The God of Small Things by Arundhati Roy

Summary:¬†Estha and Rahel are twins born eighteen minutes apart in India. When they are seven years old, their cousin Sophie Mol visits from England; a cataclysmic event happens which tears the family apart. Estha and Rahel are reunited again years later as adults, and must deal with the fact that when they were young, their lives were destroyed by the “Love Laws”, which lay down the rules of “who must be loved, and how, and how much”.

My Thoughts: No summary could do this book justice. Winner of the 1997 Man Booker prize, Roy’s novel completely blew me away. I was bored by the synopsis on the back cover, but thought I would give it a try anyway (not that I had much choice; I was in Guatemala with a very limited number of English books).

Roy creates a lush, enveloping, buzzing, and foreshadowed world in The God of Small Things. She tells the story out of chronological order, and continuously references the event known as The Loss of Sophie Mol, a mysterious happening that everyone tiptoes around. There are flashbacks and tangents all over the place. Webs of stories and snippets of life spread out everywhere. Even now, after finishing it, I’m not sure how she pulled it off. It was a delicate net that settled down over me. And it worked. Perfectly. Tragically.

I wouldn’t describe many books as A Work of Art, but The God of Small Things definitely was.

The God of Small Things is about love, and forbidden love, and class, and betrayal. There is also history and politics, smoothly woven into the background of India, where the story takes place.

Highly recommended. Strange and different from anything else I’ve ever read. Another best book read in 2011.


The Kite Runner by Khaled Hosseini

Rating: 7 out of 10
Summary: (From “I became what I am today at the age of twelve, on a frigid overcast day in the winter of 1975.” So begins The Kite Runner, a poignant tale of two motherless boys growing up in Kabul, a city teetering on the brink of destruction at the dawn of the Soviet invasion.

Despite their class differences, Amir, the son of a wealthy businessman, and Hassan, his devoted sidekick and the son of Amir’s household servant, play together, cause mischief together, and compete in the annual kite-fighting tournament — Amir flying the kite, and Hassan running down the kites they fell. But one day, Amir betrays Hassan, and his betrayal grows increasingly devastating as their tale continues. Amir will spend much of his life coming to terms with his initial and subsequent acts of cowardice, and finally seek to make reparations.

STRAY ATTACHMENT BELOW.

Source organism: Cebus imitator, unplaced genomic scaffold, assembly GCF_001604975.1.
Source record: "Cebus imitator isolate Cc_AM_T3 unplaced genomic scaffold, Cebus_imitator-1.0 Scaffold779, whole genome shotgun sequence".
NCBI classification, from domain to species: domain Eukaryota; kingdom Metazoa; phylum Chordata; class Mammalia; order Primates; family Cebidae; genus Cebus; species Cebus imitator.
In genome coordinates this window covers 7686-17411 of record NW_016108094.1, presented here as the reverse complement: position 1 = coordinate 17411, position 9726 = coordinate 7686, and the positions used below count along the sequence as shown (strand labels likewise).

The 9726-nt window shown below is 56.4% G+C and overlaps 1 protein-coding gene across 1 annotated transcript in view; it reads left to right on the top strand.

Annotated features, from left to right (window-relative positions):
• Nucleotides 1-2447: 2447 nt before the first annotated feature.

Commentary: This book has been on everyone’s mind since it was published (and subsequently made into a movie) but I actually read Hosseini’s second novel, A Thousand Splendid Suns, first.

The Kite Runner did not disappoint me, even with all the hooplah surrounding it. Hosseini’s style is clear and emotional, everything is well-paced and descriptive. A good, solid read and great glimpse into Afghani culture and history.

Even with all the destruction and warfare and devestation throughout the novel, it retained a sense of hopefulness which I think is especially crucial. At times it was a little too wound up and weepy, but generally smooth and I recommend it.

Soul by Tobsha Learner

Rating: 8 out of 10
Summary: In nineteenth-century Britain, young Lavinia Huntington’s older husband appreciates her lively intellect and seems eager to extend his wife’s education from his study to their bedroom. Lavinia absorbs all he has to teach and glories in the birth of their son.

In twenty-first-century Los Angeles, Julia Huntington studies the human genome, seeking the origins of human emotion. As passionate about her marriage to her beloved Klaus as she is about her life’s work, Julia is delighted to discover that she is pregnant.

Separated by nearly 150 years, Lavinia and Julia suffer the same shock when their men abandon them. Their powerful love becomes painful hate; their intense passion transforms into icy logic. The genes of the Huntington women have formed their emotions–now their life experiences drive them to make decisions that they, and those they love, may long regret.

Commentary: I started reading another of Learner’s novels quite awhile ago, The Witch of Cologne, but I never finished it. However, I really enjoyed Soul–finished it in a day. Learner did a great job of interweaving two stories and two conflicts, transitioning well between one narrative and the next.

I think the best part about this book was the emotion and intensity involved–Learner takes the reader through a whole rollercoaster of ups and downs, and you can feel every single thing that happens to both Lavinia and Julia. I don’t want to reveal too much, but I’m not sure I would have been as strong as Julia, strong enough to hold back from dealing revenge at such a horrible betrayal.

Usually a novel with two narratives can become unbalanced–I’ve read books before where I become far more interested in one story than the other. But Learner did a good job of paralleling Julia’s and Lavinia’s stories.

The one thing I can really pick on is Learner’s central, scientific idea that supposedly tied the two stories together–the question of nature vs. nurture, of whether or not our DNA and basic genetic makeup can determine our behavior. It may be because I am personally so biased (I favor nurture over nature) but I felt that the scientific arguments and evidence presented in Soul were weak and not particularly engaging. The science and genetics weren’t what linked these two related women–their situations and decisions did.

Maybe in the end, especially considering the climax, that is what Learner intended to prove.

Great read, fast-paced and very, very interesting.